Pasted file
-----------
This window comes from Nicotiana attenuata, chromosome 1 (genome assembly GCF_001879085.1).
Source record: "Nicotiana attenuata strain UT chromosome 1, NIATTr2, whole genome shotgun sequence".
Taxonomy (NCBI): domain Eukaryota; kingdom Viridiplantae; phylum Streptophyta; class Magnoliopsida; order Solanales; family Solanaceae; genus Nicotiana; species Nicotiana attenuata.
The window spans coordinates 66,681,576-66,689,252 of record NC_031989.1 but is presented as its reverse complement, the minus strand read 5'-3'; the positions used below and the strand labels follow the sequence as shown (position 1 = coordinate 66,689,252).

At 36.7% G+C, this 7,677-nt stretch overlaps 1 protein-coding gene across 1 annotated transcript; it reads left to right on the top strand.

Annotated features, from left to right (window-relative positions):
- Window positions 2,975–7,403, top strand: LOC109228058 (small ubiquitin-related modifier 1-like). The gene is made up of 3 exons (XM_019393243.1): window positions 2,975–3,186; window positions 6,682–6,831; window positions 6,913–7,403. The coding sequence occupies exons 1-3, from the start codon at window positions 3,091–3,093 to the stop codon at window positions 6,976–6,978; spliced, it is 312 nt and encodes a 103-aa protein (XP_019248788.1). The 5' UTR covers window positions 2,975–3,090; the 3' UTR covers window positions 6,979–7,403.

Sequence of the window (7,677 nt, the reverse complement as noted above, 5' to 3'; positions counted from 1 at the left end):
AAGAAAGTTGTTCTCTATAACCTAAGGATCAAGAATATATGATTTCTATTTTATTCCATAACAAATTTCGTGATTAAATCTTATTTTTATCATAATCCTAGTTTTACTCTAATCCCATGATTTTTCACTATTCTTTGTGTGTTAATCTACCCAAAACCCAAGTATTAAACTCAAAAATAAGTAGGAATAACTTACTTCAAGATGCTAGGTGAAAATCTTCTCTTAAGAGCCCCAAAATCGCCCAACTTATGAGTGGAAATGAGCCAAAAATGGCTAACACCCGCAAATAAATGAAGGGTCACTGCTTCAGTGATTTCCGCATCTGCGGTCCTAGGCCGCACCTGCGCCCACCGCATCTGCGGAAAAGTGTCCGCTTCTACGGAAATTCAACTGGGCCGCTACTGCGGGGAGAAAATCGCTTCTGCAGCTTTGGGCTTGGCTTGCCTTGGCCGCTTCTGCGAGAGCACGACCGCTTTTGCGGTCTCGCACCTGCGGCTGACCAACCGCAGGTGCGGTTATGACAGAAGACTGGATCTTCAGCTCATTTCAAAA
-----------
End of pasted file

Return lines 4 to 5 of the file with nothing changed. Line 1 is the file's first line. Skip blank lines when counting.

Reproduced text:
The window spans coordinates 66,681,576-66,689,252 of record NC_031989.1 but is presented as its reverse complement, the minus strand read 5'-3'; the positions used below and the strand labels follow the sequence as shown (position 1 = coordinate 66,689,252).

At 36.7% G+C, this 7,677-nt stretch overlaps 1 protein-coding gene across 1 annotated transcript; it reads left to right on the top strand.